Apaches Get New Opportunity to Claim Mines Harm Sacred Land

PHOENIX (AP) — The Apache Group, which is battling a foreign mining company that wants to build one of the nation’s largest copper mines on what tribal members say is sacred land, closed its doors Tuesday. It will have a new opportunity to defend its claims on federal appeal. A court panel will review the case.

A panel of 11 judges from the 9th U.S. Court of Appeals for the Circuit met Tuesday morning in a courthouse in Pasadena, Calif., to advocate for saving Oak Flats, a site east of Phoenix that the group deems sacred. We plan to consider an appeal by Apache Stronghold.

“This isn’t just about Oak Flats, it’s about all the cases involving the Amerindian sacred sites litigation,” said Luke Goodrich, the attorney representing Apache Stronghold. Goodrich serves as Vice President and Senior Counsel at Beckett Law, a non-profit legal firm that deals with religious liberty matters.

Apache Stronghold has restored religious freedom 30 years ago, saying plans to transfer Oak Flat land to mining companies through a land swap would place an undue burden on tribal members seeking to practice their religion. He sued the U.S. government based on the law.

A small Ninth Circuit panel previously ruled that the federal government could give Oak Flat land to Resolution Copper so that it could engulf the site and end Apache religious practices there. I went down by 1. The court later agreed to allow a larger panel to review the case.

Goodrich said a final decision is not expected on Tuesday and could take months before a decision is made.

Members of the Apache Stronghold traveled from Arizona to attend the hearings, stopping in cities along the way to draw attention to the case. They met on Monday at the Community Arts Center in the Boyle He Heights neighborhood of Los Angeles.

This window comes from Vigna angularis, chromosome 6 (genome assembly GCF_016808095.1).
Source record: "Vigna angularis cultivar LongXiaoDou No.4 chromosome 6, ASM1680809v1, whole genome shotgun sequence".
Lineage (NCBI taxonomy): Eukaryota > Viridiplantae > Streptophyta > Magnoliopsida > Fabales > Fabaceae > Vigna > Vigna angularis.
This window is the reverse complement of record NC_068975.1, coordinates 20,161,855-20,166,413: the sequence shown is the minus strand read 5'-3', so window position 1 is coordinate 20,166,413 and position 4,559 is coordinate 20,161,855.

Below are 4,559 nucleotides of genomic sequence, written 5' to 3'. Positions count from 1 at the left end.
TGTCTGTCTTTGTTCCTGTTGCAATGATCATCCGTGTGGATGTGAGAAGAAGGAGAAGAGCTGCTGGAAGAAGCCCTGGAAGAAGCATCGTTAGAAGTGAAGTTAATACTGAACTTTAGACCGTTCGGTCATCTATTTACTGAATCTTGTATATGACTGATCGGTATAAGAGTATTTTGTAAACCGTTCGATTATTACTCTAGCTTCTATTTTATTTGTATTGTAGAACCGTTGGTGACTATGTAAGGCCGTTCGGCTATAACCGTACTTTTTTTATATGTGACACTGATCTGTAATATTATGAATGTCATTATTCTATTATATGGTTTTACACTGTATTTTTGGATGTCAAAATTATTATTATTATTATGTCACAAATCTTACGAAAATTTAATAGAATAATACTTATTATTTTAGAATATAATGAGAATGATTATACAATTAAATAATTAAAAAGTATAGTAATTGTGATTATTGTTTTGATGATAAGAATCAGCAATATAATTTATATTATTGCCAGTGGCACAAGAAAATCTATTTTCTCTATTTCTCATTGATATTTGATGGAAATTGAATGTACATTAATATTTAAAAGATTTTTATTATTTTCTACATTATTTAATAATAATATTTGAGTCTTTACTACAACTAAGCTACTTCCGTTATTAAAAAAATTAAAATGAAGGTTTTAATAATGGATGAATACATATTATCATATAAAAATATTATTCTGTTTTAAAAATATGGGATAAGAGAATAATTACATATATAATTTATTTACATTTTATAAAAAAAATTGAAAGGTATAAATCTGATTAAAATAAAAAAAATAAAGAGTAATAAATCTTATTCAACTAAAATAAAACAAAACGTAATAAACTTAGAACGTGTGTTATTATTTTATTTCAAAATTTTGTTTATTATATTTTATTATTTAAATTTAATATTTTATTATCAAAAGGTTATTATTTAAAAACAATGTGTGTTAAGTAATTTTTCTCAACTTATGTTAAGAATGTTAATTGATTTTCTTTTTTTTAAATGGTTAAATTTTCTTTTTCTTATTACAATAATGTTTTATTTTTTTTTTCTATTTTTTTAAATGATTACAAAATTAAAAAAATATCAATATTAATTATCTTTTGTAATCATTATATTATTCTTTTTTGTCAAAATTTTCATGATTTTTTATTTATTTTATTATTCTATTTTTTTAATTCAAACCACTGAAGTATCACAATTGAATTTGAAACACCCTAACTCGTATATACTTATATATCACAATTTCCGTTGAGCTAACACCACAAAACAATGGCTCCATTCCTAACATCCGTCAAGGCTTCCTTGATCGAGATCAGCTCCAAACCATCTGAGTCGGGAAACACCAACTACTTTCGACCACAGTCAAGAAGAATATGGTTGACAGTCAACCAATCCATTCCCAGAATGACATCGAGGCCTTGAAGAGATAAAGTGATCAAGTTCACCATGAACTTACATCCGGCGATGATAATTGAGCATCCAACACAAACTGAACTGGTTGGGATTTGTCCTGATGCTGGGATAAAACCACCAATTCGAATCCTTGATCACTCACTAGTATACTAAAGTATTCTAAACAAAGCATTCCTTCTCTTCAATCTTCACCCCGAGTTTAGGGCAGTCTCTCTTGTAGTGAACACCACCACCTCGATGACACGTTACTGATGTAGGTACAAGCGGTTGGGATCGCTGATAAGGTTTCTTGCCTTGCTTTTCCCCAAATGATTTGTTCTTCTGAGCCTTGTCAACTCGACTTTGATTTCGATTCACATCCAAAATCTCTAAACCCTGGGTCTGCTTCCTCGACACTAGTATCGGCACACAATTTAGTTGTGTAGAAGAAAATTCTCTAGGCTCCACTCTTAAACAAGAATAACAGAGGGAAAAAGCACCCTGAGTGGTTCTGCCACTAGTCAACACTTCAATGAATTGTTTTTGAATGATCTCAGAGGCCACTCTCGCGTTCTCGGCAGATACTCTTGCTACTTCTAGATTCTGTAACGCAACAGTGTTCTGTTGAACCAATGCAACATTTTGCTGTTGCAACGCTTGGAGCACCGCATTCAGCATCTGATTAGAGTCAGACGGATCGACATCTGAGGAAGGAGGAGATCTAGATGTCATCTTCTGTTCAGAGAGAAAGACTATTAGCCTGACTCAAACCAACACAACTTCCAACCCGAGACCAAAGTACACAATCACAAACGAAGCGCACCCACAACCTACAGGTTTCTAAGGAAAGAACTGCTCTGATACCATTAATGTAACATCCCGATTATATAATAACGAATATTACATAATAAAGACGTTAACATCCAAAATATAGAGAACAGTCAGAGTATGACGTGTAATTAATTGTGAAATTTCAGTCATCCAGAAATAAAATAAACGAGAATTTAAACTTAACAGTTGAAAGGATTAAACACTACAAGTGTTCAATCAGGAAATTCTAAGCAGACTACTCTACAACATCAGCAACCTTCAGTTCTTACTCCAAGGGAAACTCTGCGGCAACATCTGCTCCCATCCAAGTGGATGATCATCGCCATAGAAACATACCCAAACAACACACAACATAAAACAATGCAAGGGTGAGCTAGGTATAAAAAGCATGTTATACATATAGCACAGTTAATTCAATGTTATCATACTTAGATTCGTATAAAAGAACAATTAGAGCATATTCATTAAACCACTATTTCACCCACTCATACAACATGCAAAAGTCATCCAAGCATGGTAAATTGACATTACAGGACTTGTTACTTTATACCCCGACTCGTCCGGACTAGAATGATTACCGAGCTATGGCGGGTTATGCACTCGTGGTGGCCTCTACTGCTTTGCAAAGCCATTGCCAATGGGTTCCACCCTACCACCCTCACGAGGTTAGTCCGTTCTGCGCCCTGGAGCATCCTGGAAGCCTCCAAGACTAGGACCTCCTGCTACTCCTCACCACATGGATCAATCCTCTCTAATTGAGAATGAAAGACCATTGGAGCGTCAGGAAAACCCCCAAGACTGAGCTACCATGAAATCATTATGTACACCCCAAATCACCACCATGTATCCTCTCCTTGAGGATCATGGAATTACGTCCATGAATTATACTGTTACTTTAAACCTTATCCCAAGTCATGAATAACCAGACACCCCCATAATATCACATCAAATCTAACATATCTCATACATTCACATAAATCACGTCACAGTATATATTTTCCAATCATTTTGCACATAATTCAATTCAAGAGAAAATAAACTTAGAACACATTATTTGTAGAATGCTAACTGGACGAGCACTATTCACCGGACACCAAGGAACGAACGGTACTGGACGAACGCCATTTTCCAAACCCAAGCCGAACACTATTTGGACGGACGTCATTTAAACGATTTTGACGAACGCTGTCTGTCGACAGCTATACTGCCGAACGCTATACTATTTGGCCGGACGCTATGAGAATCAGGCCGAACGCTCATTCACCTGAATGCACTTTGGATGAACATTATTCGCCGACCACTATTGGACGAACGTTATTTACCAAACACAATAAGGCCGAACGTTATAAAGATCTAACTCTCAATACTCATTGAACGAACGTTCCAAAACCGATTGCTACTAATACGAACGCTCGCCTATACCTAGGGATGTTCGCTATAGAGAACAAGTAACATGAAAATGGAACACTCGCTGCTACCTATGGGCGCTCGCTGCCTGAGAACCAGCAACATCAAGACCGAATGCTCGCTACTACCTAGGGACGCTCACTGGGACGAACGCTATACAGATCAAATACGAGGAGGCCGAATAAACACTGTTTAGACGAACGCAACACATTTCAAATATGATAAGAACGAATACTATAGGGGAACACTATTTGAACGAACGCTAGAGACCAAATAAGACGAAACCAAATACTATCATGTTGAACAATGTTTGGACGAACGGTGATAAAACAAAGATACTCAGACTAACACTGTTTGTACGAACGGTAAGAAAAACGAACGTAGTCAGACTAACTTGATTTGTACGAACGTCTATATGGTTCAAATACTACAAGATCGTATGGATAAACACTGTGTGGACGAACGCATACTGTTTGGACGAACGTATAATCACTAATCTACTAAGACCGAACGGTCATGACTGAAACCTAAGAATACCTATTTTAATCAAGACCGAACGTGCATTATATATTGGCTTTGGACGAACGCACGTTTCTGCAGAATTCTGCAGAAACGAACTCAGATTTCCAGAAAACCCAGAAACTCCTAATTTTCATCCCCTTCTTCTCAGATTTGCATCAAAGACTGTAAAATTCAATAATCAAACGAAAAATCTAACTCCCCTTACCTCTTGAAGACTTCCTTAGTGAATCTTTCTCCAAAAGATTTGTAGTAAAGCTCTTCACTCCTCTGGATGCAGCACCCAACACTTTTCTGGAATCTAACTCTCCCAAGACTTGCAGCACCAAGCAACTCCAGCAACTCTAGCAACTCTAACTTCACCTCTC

An oak flat called Chi’chil Bildagoteel is dotted with ancient oak groves and traditional plants that the Apaches consider essential to their religion.

Although an environmental impact study for the project has been withdrawn, the USDA has spent months discussing concerns about Oak Flats with Native American tribes and others. The environmental analysis must be reissued before proceeding with any land exchange in Tonto National Forest.

The land transfer was a last-minute provision included in the Defense Bill, which should be passed in 2014. The exchange would give the mining company 3.75 square miles (9.71 square kilometers) of national forest land in exchange for eight parcels he owns elsewhere in the United States. Arizona.

“We respect the legal process and are following this case closely,” said Resolution Copper, a joint venture between global mining company Rio Tinto and BHP, in a statement on the eve of the hearing. I was. “At the same time, we believe the settled precedent supports the District Court’s dismissal of Apache Stronghold’s claims.”

“The Resolution Copper project has received strong local support and we will continue our efforts to understand and address the concerns raised,” the statement said.

The project could supply enough copper to meet up to a quarter of U.S. demand, add up to $1 billion annually to Arizona’s economy, and create thousands of local jobs. I added that there is.

Many groups support the Battle of the Apache Stronghold, including the Poor People’s Campaign, environmental groups, and the National Indian Congress.

The Notre Dame Law School Religious Liberty Clinic has filed a “friends of the court” brief on the matter. Stephanie Berkley, director of Notre Dame’s Religious Freedom Initiative, will participate in oral arguments.

https://fox40.com/news/national/ap-us-news/apaches-get-new-chance-to-argue-mine-will-harm-sacred-sites/ Apaches Get New Opportunity to Claim Mines Harm Sacred Land

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